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Day 5 Elsberry to St Louis

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     When we woke up at Timberlake marina on Thursday we had no idea of the day we were about to have. when we went to fill fluids & fire up the engines we found that the port side alternator had fallen completely apart (this answers a few questions about weird electrical gremlins) & the starboard alternator bracket had snapped in half. we woke up the owner of this badly flood damaged marina to ask for his truck again to get things repaired, he was a great guy & instantly agreed.
     Our 2nd trip to Elsberry started with a stop at the NAPA store where the clerk couldn't find the plug wires we wanted for the right engine, our second stop at a local parts store was more successful. When we asked about getting our alternator bracket welded a girl behind the counter said her brother was would be a great welder for the job but went on to say he probably wouldn't wake up until after noon, so we went to a service shop down the street & they welded it while we had breakfast, the shop charged of $5.00 & he even painted it.
     After returning to Timberlake Marina we installed the plug wires, Cap & Rotor on the Right engine & fired the engines, right away we heard a new groaning sound coming from the left engine, Pat expressed a little disgust & said he's convinced that when one motor get's serviced the other one is jealous. Timberlakes owner heard the sound & thought it might be a bad gimbal bearing in the lower unit & said they can run for months like that, "it'll just get louder". So with that we said thanks & we were on our way again.
    The next stretch of the Mississippi took us past Alton IL. it was filled with beautiful homes on the bluffs above the river & the shoreline had a noticeably well groom & clean look.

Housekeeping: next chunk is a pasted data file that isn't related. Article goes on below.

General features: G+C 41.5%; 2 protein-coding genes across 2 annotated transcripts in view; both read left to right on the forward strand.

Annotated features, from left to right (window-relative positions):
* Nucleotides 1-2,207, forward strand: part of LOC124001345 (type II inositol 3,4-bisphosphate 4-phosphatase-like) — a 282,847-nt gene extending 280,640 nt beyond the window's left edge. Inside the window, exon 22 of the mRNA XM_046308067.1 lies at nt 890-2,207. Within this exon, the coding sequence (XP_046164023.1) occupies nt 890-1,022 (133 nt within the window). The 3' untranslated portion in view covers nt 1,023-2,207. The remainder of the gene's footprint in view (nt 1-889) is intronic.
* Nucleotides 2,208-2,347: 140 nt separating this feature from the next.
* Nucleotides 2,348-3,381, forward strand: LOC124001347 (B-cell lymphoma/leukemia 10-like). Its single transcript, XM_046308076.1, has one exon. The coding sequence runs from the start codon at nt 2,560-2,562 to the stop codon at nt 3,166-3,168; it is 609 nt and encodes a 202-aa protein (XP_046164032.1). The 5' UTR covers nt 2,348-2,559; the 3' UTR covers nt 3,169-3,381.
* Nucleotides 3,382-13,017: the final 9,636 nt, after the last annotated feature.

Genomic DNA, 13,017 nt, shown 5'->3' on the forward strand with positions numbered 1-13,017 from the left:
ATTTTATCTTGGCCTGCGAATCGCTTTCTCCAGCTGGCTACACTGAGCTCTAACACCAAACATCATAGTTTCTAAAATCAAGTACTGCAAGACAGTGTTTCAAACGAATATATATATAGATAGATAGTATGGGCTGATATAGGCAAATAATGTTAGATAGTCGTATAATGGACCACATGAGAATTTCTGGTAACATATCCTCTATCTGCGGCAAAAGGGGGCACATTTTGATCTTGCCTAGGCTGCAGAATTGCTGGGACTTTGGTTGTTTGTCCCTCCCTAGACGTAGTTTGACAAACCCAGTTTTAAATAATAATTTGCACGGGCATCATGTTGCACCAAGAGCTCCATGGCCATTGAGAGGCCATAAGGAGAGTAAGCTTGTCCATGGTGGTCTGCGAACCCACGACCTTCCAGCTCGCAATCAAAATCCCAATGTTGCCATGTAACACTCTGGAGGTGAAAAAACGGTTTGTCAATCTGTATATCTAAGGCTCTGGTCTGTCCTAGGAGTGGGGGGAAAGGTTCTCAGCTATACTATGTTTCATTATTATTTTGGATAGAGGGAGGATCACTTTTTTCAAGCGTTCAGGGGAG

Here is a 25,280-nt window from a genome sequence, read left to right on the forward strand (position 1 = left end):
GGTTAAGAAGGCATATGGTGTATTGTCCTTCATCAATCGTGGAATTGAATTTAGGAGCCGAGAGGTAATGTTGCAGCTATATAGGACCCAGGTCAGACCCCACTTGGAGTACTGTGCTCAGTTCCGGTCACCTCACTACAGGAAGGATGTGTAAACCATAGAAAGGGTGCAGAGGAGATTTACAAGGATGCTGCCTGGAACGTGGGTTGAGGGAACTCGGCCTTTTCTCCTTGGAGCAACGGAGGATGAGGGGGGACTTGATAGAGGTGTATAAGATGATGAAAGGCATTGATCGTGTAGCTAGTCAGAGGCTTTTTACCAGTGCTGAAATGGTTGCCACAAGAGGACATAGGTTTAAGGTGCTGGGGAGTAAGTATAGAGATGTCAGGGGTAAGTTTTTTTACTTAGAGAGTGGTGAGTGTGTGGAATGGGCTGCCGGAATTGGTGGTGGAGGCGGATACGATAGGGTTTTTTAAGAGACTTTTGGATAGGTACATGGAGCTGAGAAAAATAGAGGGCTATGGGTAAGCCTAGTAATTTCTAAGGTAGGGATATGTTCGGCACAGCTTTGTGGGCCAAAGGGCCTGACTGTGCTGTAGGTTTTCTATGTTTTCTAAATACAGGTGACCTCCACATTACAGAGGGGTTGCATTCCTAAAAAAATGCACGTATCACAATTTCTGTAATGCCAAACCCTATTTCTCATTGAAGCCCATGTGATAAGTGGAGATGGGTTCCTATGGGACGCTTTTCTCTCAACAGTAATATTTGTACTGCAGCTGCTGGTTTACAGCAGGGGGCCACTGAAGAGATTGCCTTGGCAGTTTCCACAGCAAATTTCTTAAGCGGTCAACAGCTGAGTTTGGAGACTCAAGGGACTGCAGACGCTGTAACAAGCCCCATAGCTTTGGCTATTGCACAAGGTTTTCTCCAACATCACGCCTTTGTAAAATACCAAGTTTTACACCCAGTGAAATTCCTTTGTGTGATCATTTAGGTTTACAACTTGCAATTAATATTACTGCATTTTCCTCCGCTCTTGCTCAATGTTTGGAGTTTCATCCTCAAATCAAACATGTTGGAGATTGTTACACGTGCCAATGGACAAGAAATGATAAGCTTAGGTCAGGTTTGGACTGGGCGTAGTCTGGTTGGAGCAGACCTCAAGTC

We were both very impressed with the area & thought we would see more of the same as we got closer to St Louis. We had traveled about 55 miles this day with no problems, the motors were running fine. then we approached the Melvin Price lock & Dam & our left motor suddenly died & wouldn't restart, after about 10 minutes of checking for loose wires etc: I found no voltage to the coil & patched in a temporary wire from the battery to get things running. & headed for the lock, The Melvin Price was about a 12' drop and went pretty smoothly. About 5 miles further down we entered the Chain of Rocks Canal, a ten mile long man made canal ending with Lock #27. There were no options for anchoring along this stretch & by the time we left the Lock it was dark out "again".
     We tried to find a good spot to spend the night but this part of the Mississippi was filled with commercial barge moorings & lots of active barges. We thought it might get better in St Louis but if anything it got worse.
Our night time view of St Louis was mostly unimpressive, the skyline was interesting & we had a good view of the Gateway Arch but the rest was all ugly shore & more barges.

       With nothing to keep us in St Louis & the stress level growing from driving at night in unfriendly waters we kept on running another 6 miles to Hoppe's Marine Service who had a dock for us to tie off to. It was late & we went almost immediately to bed.


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